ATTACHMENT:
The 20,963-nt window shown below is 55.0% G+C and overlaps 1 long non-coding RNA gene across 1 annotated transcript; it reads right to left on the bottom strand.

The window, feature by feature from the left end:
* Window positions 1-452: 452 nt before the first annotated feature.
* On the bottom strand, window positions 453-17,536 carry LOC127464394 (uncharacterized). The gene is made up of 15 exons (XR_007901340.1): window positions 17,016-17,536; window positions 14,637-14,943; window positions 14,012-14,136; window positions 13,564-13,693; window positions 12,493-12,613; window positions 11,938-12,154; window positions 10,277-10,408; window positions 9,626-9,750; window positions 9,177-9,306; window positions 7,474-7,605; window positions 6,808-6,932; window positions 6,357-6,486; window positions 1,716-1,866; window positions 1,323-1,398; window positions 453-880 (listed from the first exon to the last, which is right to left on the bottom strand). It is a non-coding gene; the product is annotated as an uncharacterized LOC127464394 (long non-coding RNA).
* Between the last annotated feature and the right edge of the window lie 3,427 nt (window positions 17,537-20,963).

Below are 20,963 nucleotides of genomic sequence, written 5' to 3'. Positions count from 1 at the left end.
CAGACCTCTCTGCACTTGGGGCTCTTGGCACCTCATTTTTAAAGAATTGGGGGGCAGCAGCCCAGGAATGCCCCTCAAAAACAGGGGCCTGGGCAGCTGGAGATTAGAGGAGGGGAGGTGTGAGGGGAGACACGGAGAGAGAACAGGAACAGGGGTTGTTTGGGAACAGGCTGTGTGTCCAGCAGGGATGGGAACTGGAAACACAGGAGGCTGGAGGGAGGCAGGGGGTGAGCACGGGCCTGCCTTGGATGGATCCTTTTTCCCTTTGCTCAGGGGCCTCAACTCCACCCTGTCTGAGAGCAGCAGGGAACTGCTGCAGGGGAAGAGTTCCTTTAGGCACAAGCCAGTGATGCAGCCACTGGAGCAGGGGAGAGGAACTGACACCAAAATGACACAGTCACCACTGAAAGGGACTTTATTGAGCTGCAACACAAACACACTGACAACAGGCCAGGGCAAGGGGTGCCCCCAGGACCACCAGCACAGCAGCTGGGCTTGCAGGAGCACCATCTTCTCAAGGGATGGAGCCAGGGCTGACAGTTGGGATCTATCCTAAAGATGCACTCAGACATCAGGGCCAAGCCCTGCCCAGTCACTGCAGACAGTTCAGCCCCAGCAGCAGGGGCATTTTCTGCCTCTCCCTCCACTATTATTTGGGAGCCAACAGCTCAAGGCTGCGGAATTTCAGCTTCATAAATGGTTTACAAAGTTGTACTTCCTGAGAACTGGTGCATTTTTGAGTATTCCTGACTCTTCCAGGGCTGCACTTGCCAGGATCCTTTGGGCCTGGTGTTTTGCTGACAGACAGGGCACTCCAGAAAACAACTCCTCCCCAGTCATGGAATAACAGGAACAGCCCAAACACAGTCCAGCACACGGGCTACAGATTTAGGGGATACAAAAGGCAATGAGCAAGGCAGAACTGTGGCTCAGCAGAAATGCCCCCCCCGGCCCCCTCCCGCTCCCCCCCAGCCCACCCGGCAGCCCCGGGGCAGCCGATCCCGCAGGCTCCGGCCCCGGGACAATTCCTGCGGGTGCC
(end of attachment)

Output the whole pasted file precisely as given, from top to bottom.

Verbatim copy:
The 20,963-nt window shown below is 55.0% G+C and overlaps 1 long non-coding RNA gene across 1 annotated transcript; it reads right to left on the bottom strand.

The window, feature by feature from the left end:
* Window positions 1-452: 452 nt before the first annotated feature.
* On the bottom strand, window positions 453-17,536 carry LOC127464394 (uncharacterized). The gene is made up of 15 exons (XR_007901340.1): window positions 17,016-17,536; window positions 14,637-14,943; window positions 14,012-14,136; window positions 13,564-13,693; window positions 12,493-12,613; window positions 11,938-12,154; window positions 10,277-10,408; window positions 9,626-9,750; window positions 9,177-9,306; window positions 7,474-7,605; window positions 6,808-6,932; window positions 6,357-6,486; window positions 1,716-1,866; window positions 1,323-1,398; window positions 453-880 (listed from the first exon to the last, which is right to left on the bottom strand). It is a non-coding gene; the product is annotated as an uncharacterized LOC127464394 (long non-coding RNA).
* Between the last annotated feature and the right edge of the window lie 3,427 nt (window positions 17,537-20,963).

Below are 20,963 nucleotides of genomic sequence, written 5' to 3'. Positions count from 1 at the left end.
CAGACCTCTCTGCACTTGGGGCTCTTGGCACCTCATTTTTAAAGAATTGGGGGGCAGCAGCCCAGGAATGCCCCTCAAAAACAGGGGCCTGGGCAGCTGGAGATTAGAGGAGGGGAGGTGTGAGGGGAGACACGGAGAGAGAACAGGAACAGGGGTTGTTTGGGAACAGGCTGTGTGTCCAGCAGGGATGGGAACTGGAAACACAGGAGGCTGGAGGGAGGCAGGGGGTGAGCACGGGCCTGCCTTGGATGGATCCTTTTTCCCTTTGCTCAGGGGCCTCAACTCCACCCTGTCTGAGAGCAGCAGGGAACTGCTGCAGGGGAAGAGTTCCTTTAGGCACAAGCCAGTGATGCAGCCACTGGAGCAGGGGAGAGGAACTGACACCAAAATGACACAGTCACCACTGAAAGGGACTTTATTGAGCTGCAACACAAACACACTGACAACAGGCCAGGGCAAGGGGTGCCCCCAGGACCACCAGCACAGCAGCTGGGCTTGCAGGAGCACCATCTTCTCAAGGGATGGAGCCAGGGCTGACAGTTGGGATCTATCCTAAAGATGCACTCAGACATCAGGGCCAAGCCCTGCCCAGTCACTGCAGACAGTTCAGCCCCAGCAGCAGGGGCATTTTCTGCCTCTCCCTCCACTATTATTTGGGAGCCAACAGCTCAAGGCTGCGGAATTTCAGCTTCATAAATGGTTTACAAAGTTGTACTTCCTGAGAACTGGTGCATTTTTGAGTATTCCTGACTCTTCCAGGGCTGCACTTGCCAGGATCCTTTGGGCCTGGTGTTTTGCTGACAGACAGGGCACTCCAGAAAACAACTCCTCCCCAGTCATGGAATAACAGGAACAGCCCAAACACAGTCCAGCACACGGGCTACAGATTTAGGGGATACAAAAGGCAATGAGCAAGGCAGAACTGTGGCTCAGCAGAAATGCCCCCCCCGGCCCCCTCCCGCTCCCCCCCAGCCCACCCGGCAGCCCCGGGGCAGCCGATCCCGCAGGCTCCGGCCCCGGGACAATTCCTGCGGGTGCC